Listeriosis is an uncommon disease caused by the bacteria Listeria monocytogenes. In the Northern Territory 3 cases of listeriosis have been reported in the past 10 years. Over the same time period there has been an average of 73 cases per year reported throughout Australia.
How it is spread
The disease is generally spread by eating food contaminated with the bacteria, most commonly ready-to-eat meats, and unpasteurised milk or other dairy products particularly soft cheeses.
It can also pass from a pregnant woman to her unborn baby via the placenta, or to the baby during birth.
As the bacteria are widespread in nature and commonly found in soil, water, sewage and most animals, some exposure to these bacteria is generally unavoidable.
Symptoms may develop from a few hours to 3 months after exposure to the bacteria, but most often occur around 3 weeks later. Young, healthy people may have few if any symptoms, but the disease can be severe in at-risk groups.
If symptoms do develop, these often include fever, headache, tiredness, muscle aches, abdominal cramps, nausea and diarrhoea.
If infection spreads to the nervous system, symptoms such as stiff neck, confusion, loss of balance and convulsions may occur.
Who is at risk
The following groups are at greatest risk of severe disease:
- anyone who has a weakened immune system, due to chronic disease, diabetes, alcoholism or steroid treatment
- the elderly
- newborn babies
- pregnant women and their unborn babies.
Although a pregnant woman may have few or no symptoms, the risk of passing the infection on to her unborn baby is high. Infection of the unborn baby usually occurs about 3 days after the mother is infected, and may lead to miscarriage, stillbirth, premature birth or a seriously ill newborn.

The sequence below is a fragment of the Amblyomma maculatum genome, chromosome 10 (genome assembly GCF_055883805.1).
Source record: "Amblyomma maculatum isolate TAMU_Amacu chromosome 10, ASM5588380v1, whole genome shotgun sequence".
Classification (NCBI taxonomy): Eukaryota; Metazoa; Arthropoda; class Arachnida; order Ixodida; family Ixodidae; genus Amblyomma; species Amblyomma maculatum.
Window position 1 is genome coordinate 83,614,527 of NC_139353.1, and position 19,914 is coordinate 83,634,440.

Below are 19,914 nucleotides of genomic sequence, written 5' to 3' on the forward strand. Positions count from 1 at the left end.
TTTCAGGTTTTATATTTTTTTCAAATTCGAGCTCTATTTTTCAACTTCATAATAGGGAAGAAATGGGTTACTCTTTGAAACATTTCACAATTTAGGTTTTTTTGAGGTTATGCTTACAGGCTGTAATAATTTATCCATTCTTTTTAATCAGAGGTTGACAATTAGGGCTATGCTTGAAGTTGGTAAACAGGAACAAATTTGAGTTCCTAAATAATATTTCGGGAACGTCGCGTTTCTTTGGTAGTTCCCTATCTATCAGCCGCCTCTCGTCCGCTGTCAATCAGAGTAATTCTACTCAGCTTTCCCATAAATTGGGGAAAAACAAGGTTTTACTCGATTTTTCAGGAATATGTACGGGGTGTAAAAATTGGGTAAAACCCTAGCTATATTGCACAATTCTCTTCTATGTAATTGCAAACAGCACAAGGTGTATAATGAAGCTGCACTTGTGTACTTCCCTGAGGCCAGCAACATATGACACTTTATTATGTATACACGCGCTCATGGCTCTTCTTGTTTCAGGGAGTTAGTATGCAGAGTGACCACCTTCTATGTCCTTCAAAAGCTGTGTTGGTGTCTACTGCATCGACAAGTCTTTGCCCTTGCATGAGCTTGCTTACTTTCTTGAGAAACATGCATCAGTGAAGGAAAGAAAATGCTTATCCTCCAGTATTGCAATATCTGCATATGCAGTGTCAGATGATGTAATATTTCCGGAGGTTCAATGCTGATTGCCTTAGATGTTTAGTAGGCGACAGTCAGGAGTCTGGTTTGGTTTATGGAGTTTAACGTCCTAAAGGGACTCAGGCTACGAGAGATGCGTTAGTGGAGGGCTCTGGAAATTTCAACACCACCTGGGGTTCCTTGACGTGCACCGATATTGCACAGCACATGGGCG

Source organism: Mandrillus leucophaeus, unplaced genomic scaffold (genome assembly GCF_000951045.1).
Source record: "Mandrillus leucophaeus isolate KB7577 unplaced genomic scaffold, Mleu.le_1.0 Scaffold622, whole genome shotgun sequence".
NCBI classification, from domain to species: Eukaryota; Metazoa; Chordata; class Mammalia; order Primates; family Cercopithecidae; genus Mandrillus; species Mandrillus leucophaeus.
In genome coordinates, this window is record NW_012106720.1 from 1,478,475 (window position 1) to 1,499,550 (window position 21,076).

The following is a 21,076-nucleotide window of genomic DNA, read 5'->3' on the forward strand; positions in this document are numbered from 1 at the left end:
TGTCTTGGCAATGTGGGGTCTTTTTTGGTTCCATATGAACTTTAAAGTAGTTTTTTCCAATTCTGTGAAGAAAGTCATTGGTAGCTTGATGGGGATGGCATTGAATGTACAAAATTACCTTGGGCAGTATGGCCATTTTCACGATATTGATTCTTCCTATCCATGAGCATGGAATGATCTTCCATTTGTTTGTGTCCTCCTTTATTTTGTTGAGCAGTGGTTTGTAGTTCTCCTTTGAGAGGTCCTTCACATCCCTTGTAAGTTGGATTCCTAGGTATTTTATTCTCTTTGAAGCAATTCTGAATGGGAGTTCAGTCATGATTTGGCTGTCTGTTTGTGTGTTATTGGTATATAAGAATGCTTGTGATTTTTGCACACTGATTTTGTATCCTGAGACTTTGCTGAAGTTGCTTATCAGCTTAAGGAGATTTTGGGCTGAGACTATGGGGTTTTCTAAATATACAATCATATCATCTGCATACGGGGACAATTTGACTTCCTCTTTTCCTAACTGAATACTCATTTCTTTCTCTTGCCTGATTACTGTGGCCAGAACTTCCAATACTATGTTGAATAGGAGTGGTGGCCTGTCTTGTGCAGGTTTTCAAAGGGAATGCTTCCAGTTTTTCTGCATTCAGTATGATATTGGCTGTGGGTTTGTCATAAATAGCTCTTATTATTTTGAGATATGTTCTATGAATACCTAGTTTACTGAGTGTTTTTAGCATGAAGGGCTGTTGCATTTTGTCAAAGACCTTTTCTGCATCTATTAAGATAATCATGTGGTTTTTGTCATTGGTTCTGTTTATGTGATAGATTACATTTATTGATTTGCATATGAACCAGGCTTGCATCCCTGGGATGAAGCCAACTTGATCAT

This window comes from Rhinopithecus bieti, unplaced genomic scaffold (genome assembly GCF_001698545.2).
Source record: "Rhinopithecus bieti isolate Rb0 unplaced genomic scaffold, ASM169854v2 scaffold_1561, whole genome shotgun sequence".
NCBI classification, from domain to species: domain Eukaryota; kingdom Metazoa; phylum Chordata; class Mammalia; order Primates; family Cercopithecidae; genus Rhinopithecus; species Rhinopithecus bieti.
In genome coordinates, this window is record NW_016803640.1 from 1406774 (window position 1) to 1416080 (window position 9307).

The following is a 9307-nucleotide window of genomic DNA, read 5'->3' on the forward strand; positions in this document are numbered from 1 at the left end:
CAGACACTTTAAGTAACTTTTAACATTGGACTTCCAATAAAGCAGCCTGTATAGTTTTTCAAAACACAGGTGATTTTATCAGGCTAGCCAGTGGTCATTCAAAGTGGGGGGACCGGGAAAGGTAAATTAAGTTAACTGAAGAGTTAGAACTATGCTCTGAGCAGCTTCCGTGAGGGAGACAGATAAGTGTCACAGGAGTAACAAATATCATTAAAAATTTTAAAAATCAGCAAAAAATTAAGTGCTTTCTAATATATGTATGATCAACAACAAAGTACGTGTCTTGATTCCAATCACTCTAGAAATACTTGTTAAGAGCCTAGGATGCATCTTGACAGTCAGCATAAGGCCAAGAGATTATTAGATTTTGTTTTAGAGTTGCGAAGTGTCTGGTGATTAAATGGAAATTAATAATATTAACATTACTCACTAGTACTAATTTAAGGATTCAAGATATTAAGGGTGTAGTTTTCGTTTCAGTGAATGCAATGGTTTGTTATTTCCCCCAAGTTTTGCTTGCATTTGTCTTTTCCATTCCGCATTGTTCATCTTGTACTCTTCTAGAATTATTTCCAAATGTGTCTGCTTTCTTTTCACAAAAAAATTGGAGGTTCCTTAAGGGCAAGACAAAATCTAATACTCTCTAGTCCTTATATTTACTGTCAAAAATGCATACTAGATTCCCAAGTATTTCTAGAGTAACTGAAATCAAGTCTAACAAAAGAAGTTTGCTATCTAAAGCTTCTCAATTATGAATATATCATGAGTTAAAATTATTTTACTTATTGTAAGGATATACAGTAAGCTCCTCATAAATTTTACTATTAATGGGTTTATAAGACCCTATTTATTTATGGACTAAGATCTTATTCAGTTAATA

Infected people can shed the bacteria in their faeces for several months. Mothers of infected newborns may pass on the bacteria in vaginal discharges and urine for 7 to 10 days after giving birth.
Listeriosis can be effectively treated with antibiotics if treatment is given promptly. Newborn infants have a high mortality rate (20-30%) despite antibiotic treatment.
Unlike most other food-contaminating bacteria, listeria can survive and grow in the refrigerator, although it is readily killed during cooking.
General food hygiene measures should be followed, including:
- thoroughly cook raw food from animal sources, such as beef, pork or chicken
- wash raw vegetables thoroughly before eating
- keep uncooked meats separate from vegetables, cooked foods and ready-to-eat foods
- avoid unpasteurised milk products
- wash hands, knives and cutting boards after handling uncooked foods.
Additional precautions for pregnant women and those with weakened immune systems include:
- eat only freshly prepared foods
- re-heat left over foods or ready-to-eat foods such as hot dogs until steaming hot
- avoid ready-to-eat foods which have been refrigerated more than a day
- avoid eating dips and salad dressings which have previously been exposed to raw vegetables even if they have been refrigerated
- avoid high risk foods such as pâté, pre-packed sliced meat products, cooked diced chicken (as used in sandwich shops), soft cheeses (such as Brie, Camembert and ricotta), previously prepared coleslaws and salads, uncooked smoked fish, smoked shellfish and any food with an extended shelf life
- avoid contact with animal placenta (afterbirth) and with aborted birth products.
For more information call your nearest Centre for Disease Control.
Last updated: 28 November 2017